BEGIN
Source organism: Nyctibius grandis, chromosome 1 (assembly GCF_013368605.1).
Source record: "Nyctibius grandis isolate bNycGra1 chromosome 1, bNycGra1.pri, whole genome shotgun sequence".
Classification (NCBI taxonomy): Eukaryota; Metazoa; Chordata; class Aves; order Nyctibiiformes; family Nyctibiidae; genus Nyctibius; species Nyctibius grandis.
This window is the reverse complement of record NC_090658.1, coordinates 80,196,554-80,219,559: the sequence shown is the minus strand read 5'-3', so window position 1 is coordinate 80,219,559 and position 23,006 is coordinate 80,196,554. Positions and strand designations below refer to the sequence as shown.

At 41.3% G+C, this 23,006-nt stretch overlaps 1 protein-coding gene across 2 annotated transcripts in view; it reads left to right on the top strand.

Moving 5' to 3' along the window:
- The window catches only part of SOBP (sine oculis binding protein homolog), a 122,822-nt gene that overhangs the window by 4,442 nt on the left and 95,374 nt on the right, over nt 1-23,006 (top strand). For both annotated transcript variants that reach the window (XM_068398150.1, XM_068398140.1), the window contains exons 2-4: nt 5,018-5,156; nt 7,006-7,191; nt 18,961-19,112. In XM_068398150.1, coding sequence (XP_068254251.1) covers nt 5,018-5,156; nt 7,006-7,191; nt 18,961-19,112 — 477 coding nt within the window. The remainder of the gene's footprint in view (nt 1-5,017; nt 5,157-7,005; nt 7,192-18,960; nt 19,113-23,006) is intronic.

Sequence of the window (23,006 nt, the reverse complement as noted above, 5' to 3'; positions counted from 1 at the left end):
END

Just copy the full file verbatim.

Source organism: Nyctibius grandis, chromosome 1 (assembly GCF_013368605.1).
Source record: "Nyctibius grandis isolate bNycGra1 chromosome 1, bNycGra1.pri, whole genome shotgun sequence".
Classification (NCBI taxonomy): Eukaryota; Metazoa; Chordata; class Aves; order Nyctibiiformes; family Nyctibiidae; genus Nyctibius; species Nyctibius grandis.
This window is the reverse complement of record NC_090658.1, coordinates 80,196,554-80,219,559: the sequence shown is the minus strand read 5'-3', so window position 1 is coordinate 80,219,559 and position 23,006 is coordinate 80,196,554. Positions and strand designations below refer to the sequence as shown.

At 41.3% G+C, this 23,006-nt stretch overlaps 1 protein-coding gene across 2 annotated transcripts in view; it reads left to right on the top strand.

Moving 5' to 3' along the window:
- The window catches only part of SOBP (sine oculis binding protein homolog), a 122,822-nt gene that overhangs the window by 4,442 nt on the left and 95,374 nt on the right, over nt 1-23,006 (top strand). For both annotated transcript variants that reach the window (XM_068398150.1, XM_068398140.1), the window contains exons 2-4: nt 5,018-5,156; nt 7,006-7,191; nt 18,961-19,112. In XM_068398150.1, coding sequence (XP_068254251.1) covers nt 5,018-5,156; nt 7,006-7,191; nt 18,961-19,112 — 477 coding nt within the window. The remainder of the gene's footprint in view (nt 1-5,017; nt 5,157-7,005; nt 7,192-18,960; nt 19,113-23,006) is intronic.

Sequence of the window (23,006 nt, the reverse complement as noted above, 5' to 3'; positions counted from 1 at the left end):